Zeptosecond: Scientists measure the smallest time fragment ever recorded

Have you ever heard about the zeptosecond? It represents such a measure of time, but so tiny that, for our daily lives, it ends up being a little irrelevant. For all intents and purposes, a zeptosecond is one trillionth of a billionth of a second - or the equivalent of 10 -21 of a single second.

Because, according to Rebecca Boyle of New Scientist, a team of researchers at the Max Planck Institute in Germany was able to measure an atomic event using the zeptosecond as a reference. More precisely, scientists recorded how long it took an electron to leave a helium atom - exactly 850 zeptoseconds, if you were curious!

Very fast

According to Rebecca, this "measure" corresponds to the smallest time division ever recorded, and the researchers achieved this feat during an experiment called photoionization. In fact, the goal was to test an effect proposed by Albert Einstein known as the Photoelectric Effect - which earned the German genius the Nobel Prize in Physics - which occurs when light particles (the photons) reach the electrons orbiting an atom.

Too fast - and relevant, yes!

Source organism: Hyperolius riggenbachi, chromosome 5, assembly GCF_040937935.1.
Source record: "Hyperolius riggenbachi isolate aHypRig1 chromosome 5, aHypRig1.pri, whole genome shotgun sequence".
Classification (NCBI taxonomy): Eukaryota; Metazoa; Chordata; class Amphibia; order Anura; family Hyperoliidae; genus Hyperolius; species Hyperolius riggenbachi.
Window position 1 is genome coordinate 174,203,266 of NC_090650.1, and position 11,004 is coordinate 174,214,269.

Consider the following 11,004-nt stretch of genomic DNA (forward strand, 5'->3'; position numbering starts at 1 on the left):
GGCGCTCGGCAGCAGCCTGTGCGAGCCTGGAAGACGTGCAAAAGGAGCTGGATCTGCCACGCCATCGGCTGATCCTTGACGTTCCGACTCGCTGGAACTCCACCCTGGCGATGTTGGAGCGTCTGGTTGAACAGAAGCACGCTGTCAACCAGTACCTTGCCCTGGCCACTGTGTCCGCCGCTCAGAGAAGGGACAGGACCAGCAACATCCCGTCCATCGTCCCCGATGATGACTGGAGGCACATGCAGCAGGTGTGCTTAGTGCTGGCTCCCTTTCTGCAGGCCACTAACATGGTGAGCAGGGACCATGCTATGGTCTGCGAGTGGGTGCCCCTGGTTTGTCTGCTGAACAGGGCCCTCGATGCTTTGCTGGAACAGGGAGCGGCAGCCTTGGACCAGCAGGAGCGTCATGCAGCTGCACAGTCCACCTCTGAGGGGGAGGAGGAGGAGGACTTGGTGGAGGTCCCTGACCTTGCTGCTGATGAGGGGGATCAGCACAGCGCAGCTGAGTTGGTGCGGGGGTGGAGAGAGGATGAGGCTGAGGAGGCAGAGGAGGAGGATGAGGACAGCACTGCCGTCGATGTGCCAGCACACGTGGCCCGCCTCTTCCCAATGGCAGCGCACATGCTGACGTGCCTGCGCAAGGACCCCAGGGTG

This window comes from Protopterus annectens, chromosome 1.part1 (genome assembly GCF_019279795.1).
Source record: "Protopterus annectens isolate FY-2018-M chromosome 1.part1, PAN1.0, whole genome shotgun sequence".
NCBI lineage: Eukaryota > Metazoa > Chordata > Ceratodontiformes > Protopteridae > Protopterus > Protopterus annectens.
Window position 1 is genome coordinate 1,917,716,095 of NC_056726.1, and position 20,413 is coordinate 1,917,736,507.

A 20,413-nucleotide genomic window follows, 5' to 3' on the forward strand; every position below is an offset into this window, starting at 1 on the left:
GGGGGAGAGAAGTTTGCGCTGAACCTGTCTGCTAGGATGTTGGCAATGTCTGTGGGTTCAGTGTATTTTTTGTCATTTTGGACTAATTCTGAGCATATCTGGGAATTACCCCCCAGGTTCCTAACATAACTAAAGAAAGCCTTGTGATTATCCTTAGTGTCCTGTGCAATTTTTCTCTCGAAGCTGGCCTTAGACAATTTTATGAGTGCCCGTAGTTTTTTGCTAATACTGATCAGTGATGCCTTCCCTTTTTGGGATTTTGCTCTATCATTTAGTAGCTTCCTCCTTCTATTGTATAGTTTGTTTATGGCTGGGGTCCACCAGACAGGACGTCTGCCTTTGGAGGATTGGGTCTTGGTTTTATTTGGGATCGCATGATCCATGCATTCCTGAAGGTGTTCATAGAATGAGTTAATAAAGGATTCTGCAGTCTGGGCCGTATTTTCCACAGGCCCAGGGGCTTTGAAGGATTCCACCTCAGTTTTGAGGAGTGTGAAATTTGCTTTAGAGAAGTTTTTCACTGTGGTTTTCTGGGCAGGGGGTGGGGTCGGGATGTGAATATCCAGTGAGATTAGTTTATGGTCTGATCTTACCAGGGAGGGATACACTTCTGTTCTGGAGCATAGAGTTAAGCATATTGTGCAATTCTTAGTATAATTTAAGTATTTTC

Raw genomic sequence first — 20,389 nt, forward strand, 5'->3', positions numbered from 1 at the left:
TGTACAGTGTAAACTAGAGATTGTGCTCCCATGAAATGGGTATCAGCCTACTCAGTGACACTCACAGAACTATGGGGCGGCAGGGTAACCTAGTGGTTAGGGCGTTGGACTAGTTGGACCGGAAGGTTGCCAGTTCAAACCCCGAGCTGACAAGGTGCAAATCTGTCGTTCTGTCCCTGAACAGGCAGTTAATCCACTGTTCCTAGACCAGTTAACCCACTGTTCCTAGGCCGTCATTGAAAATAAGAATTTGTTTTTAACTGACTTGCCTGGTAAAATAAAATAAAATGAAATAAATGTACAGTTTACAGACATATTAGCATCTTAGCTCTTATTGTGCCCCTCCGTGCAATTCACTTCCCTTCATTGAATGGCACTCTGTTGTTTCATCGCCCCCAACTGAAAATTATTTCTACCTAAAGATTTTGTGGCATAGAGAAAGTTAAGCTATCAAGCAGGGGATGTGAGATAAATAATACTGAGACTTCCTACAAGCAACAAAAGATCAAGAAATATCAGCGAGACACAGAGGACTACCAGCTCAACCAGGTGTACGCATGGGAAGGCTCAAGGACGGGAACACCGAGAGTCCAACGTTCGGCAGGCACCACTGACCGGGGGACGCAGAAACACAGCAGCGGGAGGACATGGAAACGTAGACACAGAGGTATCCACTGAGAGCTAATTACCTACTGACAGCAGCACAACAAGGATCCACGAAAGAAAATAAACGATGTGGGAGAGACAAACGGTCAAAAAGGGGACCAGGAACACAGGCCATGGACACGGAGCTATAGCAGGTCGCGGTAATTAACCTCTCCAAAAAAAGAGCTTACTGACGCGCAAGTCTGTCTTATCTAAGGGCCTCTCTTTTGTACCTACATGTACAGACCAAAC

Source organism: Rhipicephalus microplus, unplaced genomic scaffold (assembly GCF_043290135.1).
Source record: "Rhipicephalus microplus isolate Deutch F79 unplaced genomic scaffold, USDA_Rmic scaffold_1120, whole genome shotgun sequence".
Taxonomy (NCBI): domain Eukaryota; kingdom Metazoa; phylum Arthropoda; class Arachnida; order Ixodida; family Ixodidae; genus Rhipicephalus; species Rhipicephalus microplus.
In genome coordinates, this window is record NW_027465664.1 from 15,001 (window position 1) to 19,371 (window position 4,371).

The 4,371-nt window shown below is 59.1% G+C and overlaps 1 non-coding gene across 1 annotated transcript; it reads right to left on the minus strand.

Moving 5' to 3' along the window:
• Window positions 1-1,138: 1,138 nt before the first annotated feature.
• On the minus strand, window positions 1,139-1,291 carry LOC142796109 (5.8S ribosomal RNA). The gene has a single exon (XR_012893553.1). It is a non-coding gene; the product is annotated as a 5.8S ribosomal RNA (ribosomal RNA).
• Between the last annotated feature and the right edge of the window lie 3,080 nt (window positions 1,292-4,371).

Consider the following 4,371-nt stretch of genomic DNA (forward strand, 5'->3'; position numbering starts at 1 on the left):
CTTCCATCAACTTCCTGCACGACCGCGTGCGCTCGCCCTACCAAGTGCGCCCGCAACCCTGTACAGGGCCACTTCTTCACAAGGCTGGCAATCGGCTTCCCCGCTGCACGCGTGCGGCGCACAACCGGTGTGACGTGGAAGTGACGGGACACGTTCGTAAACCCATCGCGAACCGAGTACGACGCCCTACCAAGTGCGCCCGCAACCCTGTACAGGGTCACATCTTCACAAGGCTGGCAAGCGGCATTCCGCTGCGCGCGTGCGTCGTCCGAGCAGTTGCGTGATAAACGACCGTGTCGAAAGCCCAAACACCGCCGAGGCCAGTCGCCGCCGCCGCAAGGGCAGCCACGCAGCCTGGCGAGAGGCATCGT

According to quantum mechanics, during the photoelectric effect, photon energy can be completely absorbed by a single electron or shared among several of them. However, until now it had not been possible to study this process in detail, and scientists had only been able to measure what happens to the electron after it has abandoned its atom.

What the researchers at the Max Planck Institute did was to accurately measure the tiny amount of time before electron ejection. To do this, scientists first used a super-short ultraviolet light pulse lasting between 100 and 200 attoseconds - which is 10-18 seconds - to excite the two electrons orbiting a helium atom.

Then the researchers hit the same atom with an infrared laser pulse for four femtoseconds (which is 10-15 seconds) and found that the electron took between 7 and 20 attoseconds to be “ejected” from its orbit - depending on its orbit. interaction with the nucleus of the atom and the other electron.

Measurement can allow various technologies to be developed and improved

For this pulse allowed scientists to detect and measure electron ejection with an accuracy rate of 850 zeptoseconds. Now you may be wondering why this measurement is important, right?

The significance of the experiments is that they will allow researchers to observe the quantum behavior of atoms and electrons. And when the workings of these tiny portions of matter are understood, this knowledge will allow advances and technologies such as nuclear power, quantum computing, and superconductivity. It will say that the whole thing has not become more relevant now!